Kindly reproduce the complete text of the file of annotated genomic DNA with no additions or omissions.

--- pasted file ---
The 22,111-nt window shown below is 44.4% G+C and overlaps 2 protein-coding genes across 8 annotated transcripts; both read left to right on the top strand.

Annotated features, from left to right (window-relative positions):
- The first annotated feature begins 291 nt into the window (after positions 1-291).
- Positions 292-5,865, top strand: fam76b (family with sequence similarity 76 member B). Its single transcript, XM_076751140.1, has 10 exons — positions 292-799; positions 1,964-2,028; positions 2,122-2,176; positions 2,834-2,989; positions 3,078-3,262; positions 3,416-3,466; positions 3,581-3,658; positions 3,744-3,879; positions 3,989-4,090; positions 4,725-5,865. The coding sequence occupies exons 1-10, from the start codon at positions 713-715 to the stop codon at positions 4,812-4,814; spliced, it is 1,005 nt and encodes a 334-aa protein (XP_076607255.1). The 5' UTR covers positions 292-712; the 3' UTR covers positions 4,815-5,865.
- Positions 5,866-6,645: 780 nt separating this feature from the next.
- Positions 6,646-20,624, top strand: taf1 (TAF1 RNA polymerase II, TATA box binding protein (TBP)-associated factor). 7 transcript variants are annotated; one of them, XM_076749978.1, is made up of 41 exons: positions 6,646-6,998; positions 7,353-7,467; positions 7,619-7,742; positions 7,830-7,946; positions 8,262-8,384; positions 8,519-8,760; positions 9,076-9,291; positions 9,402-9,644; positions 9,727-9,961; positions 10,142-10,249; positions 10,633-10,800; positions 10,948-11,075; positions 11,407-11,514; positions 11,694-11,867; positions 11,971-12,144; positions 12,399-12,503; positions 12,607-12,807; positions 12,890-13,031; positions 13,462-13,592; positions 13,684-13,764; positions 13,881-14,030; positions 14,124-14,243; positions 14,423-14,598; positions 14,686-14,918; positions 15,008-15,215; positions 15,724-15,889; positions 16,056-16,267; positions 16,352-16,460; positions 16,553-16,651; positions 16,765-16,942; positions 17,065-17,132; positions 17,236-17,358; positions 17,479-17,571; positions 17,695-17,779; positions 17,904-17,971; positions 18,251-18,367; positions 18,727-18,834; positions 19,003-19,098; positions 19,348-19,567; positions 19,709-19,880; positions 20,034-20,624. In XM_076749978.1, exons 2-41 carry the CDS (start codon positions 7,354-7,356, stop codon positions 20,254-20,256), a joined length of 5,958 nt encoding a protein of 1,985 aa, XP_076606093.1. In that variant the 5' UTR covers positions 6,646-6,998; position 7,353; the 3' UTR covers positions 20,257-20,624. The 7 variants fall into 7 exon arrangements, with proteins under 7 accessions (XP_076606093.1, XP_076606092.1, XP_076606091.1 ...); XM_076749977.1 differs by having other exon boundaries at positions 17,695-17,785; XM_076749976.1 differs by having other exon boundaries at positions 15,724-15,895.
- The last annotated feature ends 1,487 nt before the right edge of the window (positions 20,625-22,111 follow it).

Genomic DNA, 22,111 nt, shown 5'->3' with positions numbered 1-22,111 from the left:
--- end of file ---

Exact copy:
The 22,111-nt window shown below is 44.4% G+C and overlaps 2 protein-coding genes across 8 annotated transcripts; both read left to right on the top strand.

Annotated features, from left to right (window-relative positions):
- The first annotated feature begins 291 nt into the window (after positions 1-291).
- Positions 292-5,865, top strand: fam76b (family with sequence similarity 76 member B). Its single transcript, XM_076751140.1, has 10 exons — positions 292-799; positions 1,964-2,028; positions 2,122-2,176; positions 2,834-2,989; positions 3,078-3,262; positions 3,416-3,466; positions 3,581-3,658; positions 3,744-3,879; positions 3,989-4,090; positions 4,725-5,865. The coding sequence occupies exons 1-10, from the start codon at positions 713-715 to the stop codon at positions 4,812-4,814; spliced, it is 1,005 nt and encodes a 334-aa protein (XP_076607255.1). The 5' UTR covers positions 292-712; the 3' UTR covers positions 4,815-5,865.
- Positions 5,866-6,645: 780 nt separating this feature from the next.
- Positions 6,646-20,624, top strand: taf1 (TAF1 RNA polymerase II, TATA box binding protein (TBP)-associated factor). 7 transcript variants are annotated; one of them, XM_076749978.1, is made up of 41 exons: positions 6,646-6,998; positions 7,353-7,467; positions 7,619-7,742; positions 7,830-7,946; positions 8,262-8,384; positions 8,519-8,760; positions 9,076-9,291; positions 9,402-9,644; positions 9,727-9,961; positions 10,142-10,249; positions 10,633-10,800; positions 10,948-11,075; positions 11,407-11,514; positions 11,694-11,867; positions 11,971-12,144; positions 12,399-12,503; positions 12,607-12,807; positions 12,890-13,031; positions 13,462-13,592; positions 13,684-13,764; positions 13,881-14,030; positions 14,124-14,243; positions 14,423-14,598; positions 14,686-14,918; positions 15,008-15,215; positions 15,724-15,889; positions 16,056-16,267; positions 16,352-16,460; positions 16,553-16,651; positions 16,765-16,942; positions 17,065-17,132; positions 17,236-17,358; positions 17,479-17,571; positions 17,695-17,779; positions 17,904-17,971; positions 18,251-18,367; positions 18,727-18,834; positions 19,003-19,098; positions 19,348-19,567; positions 19,709-19,880; positions 20,034-20,624. In XM_076749978.1, exons 2-41 carry the CDS (start codon positions 7,354-7,356, stop codon positions 20,254-20,256), a joined length of 5,958 nt encoding a protein of 1,985 aa, XP_076606093.1. In that variant the 5' UTR covers positions 6,646-6,998; position 7,353; the 3' UTR covers positions 20,257-20,624. The 7 variants fall into 7 exon arrangements, with proteins under 7 accessions (XP_076606093.1, XP_076606092.1, XP_076606091.1 ...); XM_076749977.1 differs by having other exon boundaries at positions 17,695-17,785; XM_076749976.1 differs by having other exon boundaries at positions 15,724-15,895.
- The last annotated feature ends 1,487 nt before the right edge of the window (positions 20,625-22,111 follow it).

Genomic DNA, 22,111 nt, shown 5'->3' with positions numbered 1-22,111 from the left: